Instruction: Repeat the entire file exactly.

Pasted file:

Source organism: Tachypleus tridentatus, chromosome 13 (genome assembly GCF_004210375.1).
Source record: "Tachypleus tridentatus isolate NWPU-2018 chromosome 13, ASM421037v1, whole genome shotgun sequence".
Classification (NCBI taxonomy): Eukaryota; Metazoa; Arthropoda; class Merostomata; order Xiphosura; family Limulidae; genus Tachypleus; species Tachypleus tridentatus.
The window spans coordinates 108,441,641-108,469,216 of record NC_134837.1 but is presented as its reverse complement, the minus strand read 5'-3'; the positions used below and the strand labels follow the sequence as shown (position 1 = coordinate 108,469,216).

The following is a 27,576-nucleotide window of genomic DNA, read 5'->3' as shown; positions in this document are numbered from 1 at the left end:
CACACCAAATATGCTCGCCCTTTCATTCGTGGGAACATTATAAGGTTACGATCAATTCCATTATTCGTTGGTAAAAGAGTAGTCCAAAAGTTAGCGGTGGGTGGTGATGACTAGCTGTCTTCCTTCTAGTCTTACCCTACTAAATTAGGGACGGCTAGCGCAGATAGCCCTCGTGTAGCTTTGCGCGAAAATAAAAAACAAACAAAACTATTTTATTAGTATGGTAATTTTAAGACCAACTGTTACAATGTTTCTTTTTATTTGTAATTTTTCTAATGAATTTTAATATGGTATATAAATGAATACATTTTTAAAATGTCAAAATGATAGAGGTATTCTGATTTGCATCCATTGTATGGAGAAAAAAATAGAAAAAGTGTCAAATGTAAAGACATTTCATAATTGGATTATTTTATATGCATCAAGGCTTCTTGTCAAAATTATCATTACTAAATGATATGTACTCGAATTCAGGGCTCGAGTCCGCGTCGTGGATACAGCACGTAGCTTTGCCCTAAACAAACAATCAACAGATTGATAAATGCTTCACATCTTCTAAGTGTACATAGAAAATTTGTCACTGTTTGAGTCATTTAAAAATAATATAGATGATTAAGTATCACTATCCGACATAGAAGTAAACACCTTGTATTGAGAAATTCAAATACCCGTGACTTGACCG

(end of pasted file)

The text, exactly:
Source organism: Tachypleus tridentatus, chromosome 13 (genome assembly GCF_004210375.1).
Source record: "Tachypleus tridentatus isolate NWPU-2018 chromosome 13, ASM421037v1, whole genome shotgun sequence".
Classification (NCBI taxonomy): Eukaryota; Metazoa; Arthropoda; class Merostomata; order Xiphosura; family Limulidae; genus Tachypleus; species Tachypleus tridentatus.
The window spans coordinates 108,441,641-108,469,216 of record NC_134837.1 but is presented as its reverse complement, the minus strand read 5'-3'; the positions used below and the strand labels follow the sequence as shown (position 1 = coordinate 108,469,216).

The following is a 27,576-nucleotide window of genomic DNA, read 5'->3' as shown; positions in this document are numbered from 1 at the left end:
CACACCAAATATGCTCGCCCTTTCATTCGTGGGAACATTATAAGGTTACGATCAATTCCATTATTCGTTGGTAAAAGAGTAGTCCAAAAGTTAGCGGTGGGTGGTGATGACTAGCTGTCTTCCTTCTAGTCTTACCCTACTAAATTAGGGACGGCTAGCGCAGATAGCCCTCGTGTAGCTTTGCGCGAAAATAAAAAACAAACAAAACTATTTTATTAGTATGGTAATTTTAAGACCAACTGTTACAATGTTTCTTTTTATTTGTAATTTTTCTAATGAATTTTAATATGGTATATAAATGAATACATTTTTAAAATGTCAAAATGATAGAGGTATTCTGATTTGCATCCATTGTATGGAGAAAAAAATAGAAAAAGTGTCAAATGTAAAGACATTTCATAATTGGATTATTTTATATGCATCAAGGCTTCTTGTCAAAATTATCATTACTAAATGATATGTACTCGAATTCAGGGCTCGAGTCCGCGTCGTGGATACAGCACGTAGCTTTGCCCTAAACAAACAATCAACAGATTGATAAATGCTTCACATCTTCTAAGTGTACATAGAAAATTTGTCACTGTTTGAGTCATTTAAAAATAATATAGATGATTAAGTATCACTATCCGACATAGAAGTAAACACCTTGTATTGAGAAATTCAAATACCCGTGACTTGACCG